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European allies try to avert battle with US over trade

Suppressing their anger at President Reagan's embargo on the gas pipeline project with the Soviet Union, the European allies are seeking to avert an open trade conflict with the United States.

The President's embargo, combined with duties on European steel imports, came as a severe shock for the allies, especially since they had been lulled into believing that unilateral US actions were a thing of the past.

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Less than two weeks earlier Mr. Reagan himself had agreed with Western leaders to consult closely on all matters of common concern. He committed himself to a compromise on East-West trade that - the Europeans were assured - settled the controversial question once and for all.

The embargo has raised a number of serious complaints and concerns that Europe's officials are raising with Washington.

By forbidding US overseas subsidiaries and foreign holders of US licenses to deliver parts for the pipeline, Europeans say Mr. Reagan is seeking to impose his policy decisions in territories outside his jurisdiction.

This alleged breach of international law is compounded by the threat of nonlegal measures, in the form of business sanctions, against firms that do not comply.

The ban, which is retroactive and seeks to prevent firms from fulfilling legal and existing trade contracts, can do serious damage to these firms. This rankles, since Mr. Reagan decided against a US grain embargo largely for the sake of US farmers.

Reagan failed to honor his commitment to consult with his allies. At one blow he has destroyed the atmosphere of trust he built during his European tour, especially in West Germany. The embargo and the steel duties could lead to a US-Europe trade war.

The move could undermine the system of free international trade and division of labor. One West German industrial leader warns that firms will think twice in the future before taking out foreign licenses for fear they, too, could fall victim to political interference.

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A tough confrontation with the US has been averted for the time-being largely by the moderating influence of British Prime Minister Margaret Thatcher and West German Chancellor Helmut Schmidt.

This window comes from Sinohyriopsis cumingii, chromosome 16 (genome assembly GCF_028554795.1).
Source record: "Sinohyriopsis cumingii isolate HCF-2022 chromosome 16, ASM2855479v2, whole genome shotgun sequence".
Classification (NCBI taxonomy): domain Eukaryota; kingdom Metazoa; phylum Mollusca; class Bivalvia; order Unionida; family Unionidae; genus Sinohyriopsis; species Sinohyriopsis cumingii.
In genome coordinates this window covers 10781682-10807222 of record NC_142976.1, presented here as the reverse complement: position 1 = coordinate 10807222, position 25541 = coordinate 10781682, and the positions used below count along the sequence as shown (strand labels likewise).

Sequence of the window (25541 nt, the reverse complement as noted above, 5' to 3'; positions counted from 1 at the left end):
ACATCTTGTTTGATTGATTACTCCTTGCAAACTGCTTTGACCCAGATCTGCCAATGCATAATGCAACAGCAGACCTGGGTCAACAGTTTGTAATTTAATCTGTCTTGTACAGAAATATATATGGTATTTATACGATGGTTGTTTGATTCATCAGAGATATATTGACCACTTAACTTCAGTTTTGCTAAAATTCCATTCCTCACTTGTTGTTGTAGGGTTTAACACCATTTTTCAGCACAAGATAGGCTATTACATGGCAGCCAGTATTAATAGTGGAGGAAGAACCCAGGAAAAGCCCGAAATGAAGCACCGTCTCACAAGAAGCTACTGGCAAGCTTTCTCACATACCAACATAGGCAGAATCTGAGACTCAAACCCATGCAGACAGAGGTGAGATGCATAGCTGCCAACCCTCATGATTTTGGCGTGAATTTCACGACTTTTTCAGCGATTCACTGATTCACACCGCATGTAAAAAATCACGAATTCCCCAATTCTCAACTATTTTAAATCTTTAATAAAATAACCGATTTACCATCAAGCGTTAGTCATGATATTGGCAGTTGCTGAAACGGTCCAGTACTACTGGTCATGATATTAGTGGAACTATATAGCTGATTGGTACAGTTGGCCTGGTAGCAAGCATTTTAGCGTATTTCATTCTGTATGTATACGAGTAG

Mrs. Thatcher intervened to tone down the statement drawn up in Brussels last week by European Community leaders in response to Reagan's actions. The statement delivered clear warning that these ''seriously jeopardized'' world trade, but also called for genuine and efficient dialogue.

The next day, however, her government moved to protect British firms by issuing an order that would enable them to defy the ban.

And Mrs. Thatcher subsequently stated: ''I think it is wrong (for the US to try to prevent existing contracts being met).''

Chancellor Schmidt and his economics minister, Count Otto Lambsdorff, will try to convince the administration to soften up the embargo during a late-July visit to the US.

The chancellor is convinced that only political persuasion - and not countermeasures, recriminations, or even lawsuits - will get the alliance out of this latest crisis.

The chancellor is understood to be trying to restrain retaliatory instincts in the French. President Francois Mitterrand grumbled recently that transatlantic dialogue had developed into ''too much of a monologue from the side of the United States.''

Officials here hope the US may back down on the pipeline embargo if Europeans tighten up credit conditions for the Soviet Union.

Many hopes are also being pinned on George Shultz, President Reagan's choice to succeed Alexander M. Haig Jr. as secretary of state. Although Haig's resignation was a shock to Europeans, the announcement that Shultz was to succeed him came as a relief; he knows Europe and is trusted here.

Beneath the immediate problems raised by Reagan's action lie the seemingly irreconcilable disagreement between the present administration and the Europeans over the role of East-West trade.

The Europeans see trade as a stabilizing factor in East-West relations and say it is useless as an instrument to force the Soviets to change their policies. Western trade corresponds to an infinitesimal part of the Soviet gross national product, Mr. Schmidt says.

The chancellor told a high-level US-West German security conference recently, ''It will take some time to realize you cannot change their strategy, but you Americans will eventually come to see it.''

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